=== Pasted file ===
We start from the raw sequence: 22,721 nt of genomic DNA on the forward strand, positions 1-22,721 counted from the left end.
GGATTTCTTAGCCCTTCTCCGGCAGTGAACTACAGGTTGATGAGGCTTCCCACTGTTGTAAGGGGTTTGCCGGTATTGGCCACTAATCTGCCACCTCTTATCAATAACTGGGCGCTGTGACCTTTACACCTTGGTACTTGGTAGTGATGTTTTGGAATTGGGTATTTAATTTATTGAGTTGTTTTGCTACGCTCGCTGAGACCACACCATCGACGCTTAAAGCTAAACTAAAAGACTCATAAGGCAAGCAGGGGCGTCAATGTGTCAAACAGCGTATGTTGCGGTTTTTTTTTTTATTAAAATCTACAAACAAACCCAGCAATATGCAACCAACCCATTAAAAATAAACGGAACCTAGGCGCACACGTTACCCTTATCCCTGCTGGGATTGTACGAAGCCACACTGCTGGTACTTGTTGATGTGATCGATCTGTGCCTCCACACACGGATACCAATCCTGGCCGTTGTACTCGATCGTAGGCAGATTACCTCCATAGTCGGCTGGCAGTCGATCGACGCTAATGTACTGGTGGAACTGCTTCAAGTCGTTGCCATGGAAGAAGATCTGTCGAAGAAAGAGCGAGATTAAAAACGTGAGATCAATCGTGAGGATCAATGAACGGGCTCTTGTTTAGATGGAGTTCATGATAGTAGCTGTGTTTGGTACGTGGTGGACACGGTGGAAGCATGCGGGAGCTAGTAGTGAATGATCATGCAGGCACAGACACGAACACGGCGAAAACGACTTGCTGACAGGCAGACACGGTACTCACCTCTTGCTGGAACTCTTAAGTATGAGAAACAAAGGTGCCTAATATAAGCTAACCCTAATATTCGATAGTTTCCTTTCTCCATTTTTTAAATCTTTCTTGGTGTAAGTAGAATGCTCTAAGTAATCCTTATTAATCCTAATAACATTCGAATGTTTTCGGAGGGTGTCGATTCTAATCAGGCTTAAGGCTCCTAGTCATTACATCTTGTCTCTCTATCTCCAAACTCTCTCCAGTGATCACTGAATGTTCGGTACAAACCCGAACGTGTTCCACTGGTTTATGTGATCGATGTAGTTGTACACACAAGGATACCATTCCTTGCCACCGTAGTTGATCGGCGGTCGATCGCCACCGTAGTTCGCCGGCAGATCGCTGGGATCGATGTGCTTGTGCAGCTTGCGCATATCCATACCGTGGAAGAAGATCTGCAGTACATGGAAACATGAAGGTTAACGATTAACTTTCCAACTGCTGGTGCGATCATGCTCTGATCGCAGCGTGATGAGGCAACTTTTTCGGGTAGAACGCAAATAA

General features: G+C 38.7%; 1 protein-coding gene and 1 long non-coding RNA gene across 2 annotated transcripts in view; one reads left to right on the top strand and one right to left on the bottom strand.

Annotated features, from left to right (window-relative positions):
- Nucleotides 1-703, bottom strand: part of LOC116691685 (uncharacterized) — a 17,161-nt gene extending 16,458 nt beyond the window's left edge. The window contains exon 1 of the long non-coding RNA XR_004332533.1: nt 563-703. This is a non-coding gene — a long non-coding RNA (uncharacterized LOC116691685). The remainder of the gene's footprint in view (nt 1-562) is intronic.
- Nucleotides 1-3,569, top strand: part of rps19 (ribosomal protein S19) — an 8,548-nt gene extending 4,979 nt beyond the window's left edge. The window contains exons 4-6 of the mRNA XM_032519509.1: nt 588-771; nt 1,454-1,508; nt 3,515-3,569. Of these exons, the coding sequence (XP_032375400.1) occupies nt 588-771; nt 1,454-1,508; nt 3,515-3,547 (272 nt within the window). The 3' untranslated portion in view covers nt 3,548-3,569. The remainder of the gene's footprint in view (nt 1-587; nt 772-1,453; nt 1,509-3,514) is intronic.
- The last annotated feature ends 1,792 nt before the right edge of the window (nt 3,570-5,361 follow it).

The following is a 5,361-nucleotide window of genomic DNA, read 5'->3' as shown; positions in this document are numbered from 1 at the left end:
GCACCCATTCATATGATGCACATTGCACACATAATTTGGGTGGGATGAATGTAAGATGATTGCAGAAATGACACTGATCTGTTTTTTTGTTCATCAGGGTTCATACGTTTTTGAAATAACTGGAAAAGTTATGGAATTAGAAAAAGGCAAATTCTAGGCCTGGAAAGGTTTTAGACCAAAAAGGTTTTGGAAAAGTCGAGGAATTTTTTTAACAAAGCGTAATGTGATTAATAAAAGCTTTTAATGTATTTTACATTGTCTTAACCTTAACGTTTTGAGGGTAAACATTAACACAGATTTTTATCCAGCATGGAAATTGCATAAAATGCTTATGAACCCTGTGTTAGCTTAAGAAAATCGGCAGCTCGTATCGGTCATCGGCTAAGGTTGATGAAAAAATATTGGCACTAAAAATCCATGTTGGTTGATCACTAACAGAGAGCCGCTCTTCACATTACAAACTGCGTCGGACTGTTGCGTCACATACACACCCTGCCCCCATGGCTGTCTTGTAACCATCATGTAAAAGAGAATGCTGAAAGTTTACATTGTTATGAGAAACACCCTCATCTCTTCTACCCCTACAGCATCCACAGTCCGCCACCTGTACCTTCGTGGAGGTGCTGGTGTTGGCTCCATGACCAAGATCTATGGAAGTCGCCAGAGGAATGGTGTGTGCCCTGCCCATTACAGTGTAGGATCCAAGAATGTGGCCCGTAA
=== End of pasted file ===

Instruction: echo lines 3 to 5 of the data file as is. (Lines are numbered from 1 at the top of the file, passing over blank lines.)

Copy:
General features: G+C 38.7%; 1 protein-coding gene and 1 long non-coding RNA gene across 2 annotated transcripts in view; one reads left to right on the top strand and one right to left on the bottom strand.

Annotated features, from left to right (window-relative positions):
- Nucleotides 1-703, bottom strand: part of LOC116691685 (uncharacterized) — a 17,161-nt gene extending 16,458 nt beyond the window's left edge. The window contains exon 1 of the long non-coding RNA XR_004332533.1: nt 563-703. This is a non-coding gene — a long non-coding RNA (uncharacterized LOC116691685). The remainder of the gene's footprint in view (nt 1-562) is intronic.